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UFC could change weigh-in procedure as part of new weight management program

Esther Lin, MMA Fighting

The UFC could be making even more changes as part of its new weight-management program.

In an e-mail sent to fighters this week, UFC vice president of athlete health and performance Jeff Novitzky wrote that the promotion is exploring the possibility of an earlier weigh-in, much like some state athletic commissions are implementing. MMA Fighting obtained a copy of the e-mail Friday.

"UFC is also working with the Athletic Commissions to test the feasibility of extending the weigh-in period, including a multi-hour weigh-in conducted at the host hotel," Novitzky wrote.

Commissions in Kansas and at Mohegan Sun in Connecticut have already tried an earlier weigh-in the day before Bellator events with almost unanimous positive feedback from fighters. The California State Athletic Commission is in the process of making an earlier weigh-in part of its official rules.

UFC 199 in Los Angeles on June 4 will be the first UFC event to be subject to the new system. Fighters will have a window to weigh in beginning at 10 a.m. the day before the event, rather than hitting the scale at the traditional time of 4 p.m. The idea stems from the advice of doctors, who say that giving fighters more time to rehydrate between the weigh-in and the fight will be beneficial to their health.

Luke Rockhold will defend his middleweight title against Michael Bisping in the main event of UFC 199, which takes place at The Forum in Inglewood. In the co-main event, bantamweight champion Dominick Cruz takes on challenger Urijah Faber.

"I like that a million times better," Cruz said of an earlier weigh-in. "I think that's intelligent. It's extremely intelligent. What you don't understand is if we're going to weigh-in at 4 or 5 o'clock , that means you don't want to cut the weight until midnight the night before, because you don't want to be that low for that long, because it just depletes you and kills you."

Fighters will still be expected to be a part of the public "weigh-in" at the usual time of 4 p.m., because it is a promotional event and the last chance for competitors to square off before the fight.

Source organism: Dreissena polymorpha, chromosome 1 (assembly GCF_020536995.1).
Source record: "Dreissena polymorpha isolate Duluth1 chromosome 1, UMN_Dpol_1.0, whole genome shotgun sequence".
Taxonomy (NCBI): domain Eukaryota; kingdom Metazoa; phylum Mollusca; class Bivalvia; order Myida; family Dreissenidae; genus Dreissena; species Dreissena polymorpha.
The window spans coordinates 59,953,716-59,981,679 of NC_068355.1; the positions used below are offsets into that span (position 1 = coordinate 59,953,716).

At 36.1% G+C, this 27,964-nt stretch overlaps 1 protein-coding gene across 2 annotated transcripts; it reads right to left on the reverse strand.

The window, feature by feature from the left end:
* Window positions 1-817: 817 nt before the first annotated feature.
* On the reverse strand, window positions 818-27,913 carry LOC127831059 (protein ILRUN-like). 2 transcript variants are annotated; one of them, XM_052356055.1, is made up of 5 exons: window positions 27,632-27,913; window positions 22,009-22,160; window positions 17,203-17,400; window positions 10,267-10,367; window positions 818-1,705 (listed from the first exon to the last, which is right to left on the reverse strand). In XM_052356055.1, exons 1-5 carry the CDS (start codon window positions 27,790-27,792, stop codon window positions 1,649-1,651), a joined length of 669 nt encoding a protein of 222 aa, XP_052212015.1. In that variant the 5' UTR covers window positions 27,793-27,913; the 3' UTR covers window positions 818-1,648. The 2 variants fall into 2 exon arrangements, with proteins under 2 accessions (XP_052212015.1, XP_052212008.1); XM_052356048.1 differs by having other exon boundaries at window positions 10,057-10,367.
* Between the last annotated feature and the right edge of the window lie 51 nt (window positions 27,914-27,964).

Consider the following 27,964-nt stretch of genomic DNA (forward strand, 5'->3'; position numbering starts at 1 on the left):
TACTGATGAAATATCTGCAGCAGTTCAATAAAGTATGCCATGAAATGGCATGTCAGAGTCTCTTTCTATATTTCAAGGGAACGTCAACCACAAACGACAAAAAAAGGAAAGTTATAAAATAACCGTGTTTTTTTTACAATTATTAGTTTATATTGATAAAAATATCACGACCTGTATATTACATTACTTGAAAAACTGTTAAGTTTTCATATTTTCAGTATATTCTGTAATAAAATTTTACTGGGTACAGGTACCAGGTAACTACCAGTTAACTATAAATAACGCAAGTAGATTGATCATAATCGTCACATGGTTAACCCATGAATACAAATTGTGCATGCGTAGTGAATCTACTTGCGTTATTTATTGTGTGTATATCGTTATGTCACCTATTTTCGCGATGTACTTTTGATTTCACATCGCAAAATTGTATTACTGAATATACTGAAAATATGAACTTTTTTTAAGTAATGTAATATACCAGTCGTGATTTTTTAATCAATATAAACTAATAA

CSAC doctors will also be more vigilant in checking fighters for severe dehydration during UFC 199 proceedings. Specific gravity tests will be used to determine hydration levels.

Experts have said that cutting weight through severe dehydration is the biggest problem facing the sport of MMA right now. There have been countless injuries and even recent deaths due to this practice. In December, ONE Championship fighter Yang Jian Bing died after a bad weight cut, causing ONE to implement strict new weight rules.

The UFC's new program will be centered more on education than hard and fast rules.

Starting in July, fighters will be asked to come into fight week at no more than 8 percent of their target weight. If they do not, they'll be subject to daily monitoring of their weight and vital signs throughout the week.

"This will allow the athlete and their team to closely monitor factors important to health and safety," Novitzky wrote in the e-mail.

Fighters who come in greater than 8 percent of their target weight will also be asked to attend weight management education counseling before their next fight. Novitzky has been building data on fight week check-in weights since starting in his position last year.

The UFC has already begun one-on-one information sessions with athletes regarding weight management. Soon, the promotion will be collecting data on fighters' vital signs so abnormalities are more easily scouted out. Once the UFC's new performance center in Las Vegas is completed next year, a nutritionist will be on staff to aid fighters with their nutrition plans.

At UFC 196, fighters were given access to food and beverages after weigh-ins and a room was setup on fight night at the venue with healthy food and drinks available just for athletes. That's a process that has continued in the weeks since that event and is a simple, effective tool to help rehydration, especially since fighters are no longer allowed to rehydrate using IVs under the UFC's anti-doping policy led by USADA.

Extreme weight cuts are a health risk that could lead to long-term organ damage and make fighters more susceptible to concussions, brain trauma and knockouts due to the fluid on the brain not being rehydrated enough in time for the fight.

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